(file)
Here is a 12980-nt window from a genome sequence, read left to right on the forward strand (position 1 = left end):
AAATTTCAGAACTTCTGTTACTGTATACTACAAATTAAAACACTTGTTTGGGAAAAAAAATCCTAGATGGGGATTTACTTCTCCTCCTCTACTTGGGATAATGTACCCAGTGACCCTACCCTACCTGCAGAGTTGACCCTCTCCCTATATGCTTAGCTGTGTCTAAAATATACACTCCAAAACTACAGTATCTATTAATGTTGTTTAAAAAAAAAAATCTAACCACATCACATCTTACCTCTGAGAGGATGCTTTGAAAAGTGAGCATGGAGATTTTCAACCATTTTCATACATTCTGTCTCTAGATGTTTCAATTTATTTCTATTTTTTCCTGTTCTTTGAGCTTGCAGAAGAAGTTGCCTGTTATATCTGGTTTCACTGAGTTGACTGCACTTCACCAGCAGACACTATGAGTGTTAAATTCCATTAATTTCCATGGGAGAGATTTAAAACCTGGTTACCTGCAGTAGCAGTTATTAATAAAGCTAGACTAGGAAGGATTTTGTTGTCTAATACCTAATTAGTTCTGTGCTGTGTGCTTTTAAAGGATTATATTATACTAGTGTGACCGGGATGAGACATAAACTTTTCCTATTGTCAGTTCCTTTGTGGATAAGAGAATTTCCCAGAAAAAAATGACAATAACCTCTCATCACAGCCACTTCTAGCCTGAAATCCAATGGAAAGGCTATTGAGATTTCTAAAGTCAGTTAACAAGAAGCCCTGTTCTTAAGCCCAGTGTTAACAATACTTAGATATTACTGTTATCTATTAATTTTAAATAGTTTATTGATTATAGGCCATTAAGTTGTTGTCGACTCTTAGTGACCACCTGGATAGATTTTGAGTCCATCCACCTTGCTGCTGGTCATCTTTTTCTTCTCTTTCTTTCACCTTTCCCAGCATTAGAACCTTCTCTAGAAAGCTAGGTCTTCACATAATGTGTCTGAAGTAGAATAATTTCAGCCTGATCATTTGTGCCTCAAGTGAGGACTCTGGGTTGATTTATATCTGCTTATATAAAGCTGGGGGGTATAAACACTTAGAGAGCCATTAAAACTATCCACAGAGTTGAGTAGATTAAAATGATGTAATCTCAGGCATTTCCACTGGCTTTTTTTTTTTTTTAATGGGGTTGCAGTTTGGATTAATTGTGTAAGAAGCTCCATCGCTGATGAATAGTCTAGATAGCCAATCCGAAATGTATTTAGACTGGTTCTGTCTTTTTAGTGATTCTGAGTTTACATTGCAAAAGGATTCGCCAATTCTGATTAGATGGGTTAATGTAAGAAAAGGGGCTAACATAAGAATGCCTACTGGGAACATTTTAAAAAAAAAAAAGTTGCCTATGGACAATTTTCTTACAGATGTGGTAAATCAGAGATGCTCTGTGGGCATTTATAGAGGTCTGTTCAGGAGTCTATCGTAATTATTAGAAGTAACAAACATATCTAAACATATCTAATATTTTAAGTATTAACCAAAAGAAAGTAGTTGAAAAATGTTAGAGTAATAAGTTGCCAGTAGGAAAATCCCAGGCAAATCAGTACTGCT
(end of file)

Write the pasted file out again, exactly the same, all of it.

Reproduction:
Here is a 12980-nt window from a genome sequence, read left to right on the forward strand (position 1 = left end):
AAATTTCAGAACTTCTGTTACTGTATACTACAAATTAAAACACTTGTTTGGGAAAAAAAATCCTAGATGGGGATTTACTTCTCCTCCTCTACTTGGGATAATGTACCCAGTGACCCTACCCTACCTGCAGAGTTGACCCTCTCCCTATATGCTTAGCTGTGTCTAAAATATACACTCCAAAACTACAGTATCTATTAATGTTGTTTAAAAAAAAAAATCTAACCACATCACATCTTACCTCTGAGAGGATGCTTTGAAAAGTGAGCATGGAGATTTTCAACCATTTTCATACATTCTGTCTCTAGATGTTTCAATTTATTTCTATTTTTTCCTGTTCTTTGAGCTTGCAGAAGAAGTTGCCTGTTATATCTGGTTTCACTGAGTTGACTGCACTTCACCAGCAGACACTATGAGTGTTAAATTCCATTAATTTCCATGGGAGAGATTTAAAACCTGGTTACCTGCAGTAGCAGTTATTAATAAAGCTAGACTAGGAAGGATTTTGTTGTCTAATACCTAATTAGTTCTGTGCTGTGTGCTTTTAAAGGATTATATTATACTAGTGTGACCGGGATGAGACATAAACTTTTCCTATTGTCAGTTCCTTTGTGGATAAGAGAATTTCCCAGAAAAAAATGACAATAACCTCTCATCACAGCCACTTCTAGCCTGAAATCCAATGGAAAGGCTATTGAGATTTCTAAAGTCAGTTAACAAGAAGCCCTGTTCTTAAGCCCAGTGTTAACAATACTTAGATATTACTGTTATCTATTAATTTTAAATAGTTTATTGATTATAGGCCATTAAGTTGTTGTCGACTCTTAGTGACCACCTGGATAGATTTTGAGTCCATCCACCTTGCTGCTGGTCATCTTTTTCTTCTCTTTCTTTCACCTTTCCCAGCATTAGAACCTTCTCTAGAAAGCTAGGTCTTCACATAATGTGTCTGAAGTAGAATAATTTCAGCCTGATCATTTGTGCCTCAAGTGAGGACTCTGGGTTGATTTATATCTGCTTATATAAAGCTGGGGGGTATAAACACTTAGAGAGCCATTAAAACTATCCACAGAGTTGAGTAGATTAAAATGATGTAATCTCAGGCATTTCCACTGGCTTTTTTTTTTTTTTAATGGGGTTGCAGTTTGGATTAATTGTGTAAGAAGCTCCATCGCTGATGAATAGTCTAGATAGCCAATCCGAAATGTATTTAGACTGGTTCTGTCTTTTTAGTGATTCTGAGTTTACATTGCAAAAGGATTCGCCAATTCTGATTAGATGGGTTAATGTAAGAAAAGGGGCTAACATAAGAATGCCTACTGGGAACATTTTAAAAAAAAAAAAGTTGCCTATGGACAATTTTCTTACAGATGTGGTAAATCAGAGATGCTCTGTGGGCATTTATAGAGGTCTGTTCAGGAGTCTATCGTAATTATTAGAAGTAACAAACATATCTAAACATATCTAATATTTTAAGTATTAACCAAAAGAAAGTAGTTGAAAAATGTTAGAGTAATAAGTTGCCAGTAGGAAAATCCCAGGCAAATCAGTACTGCT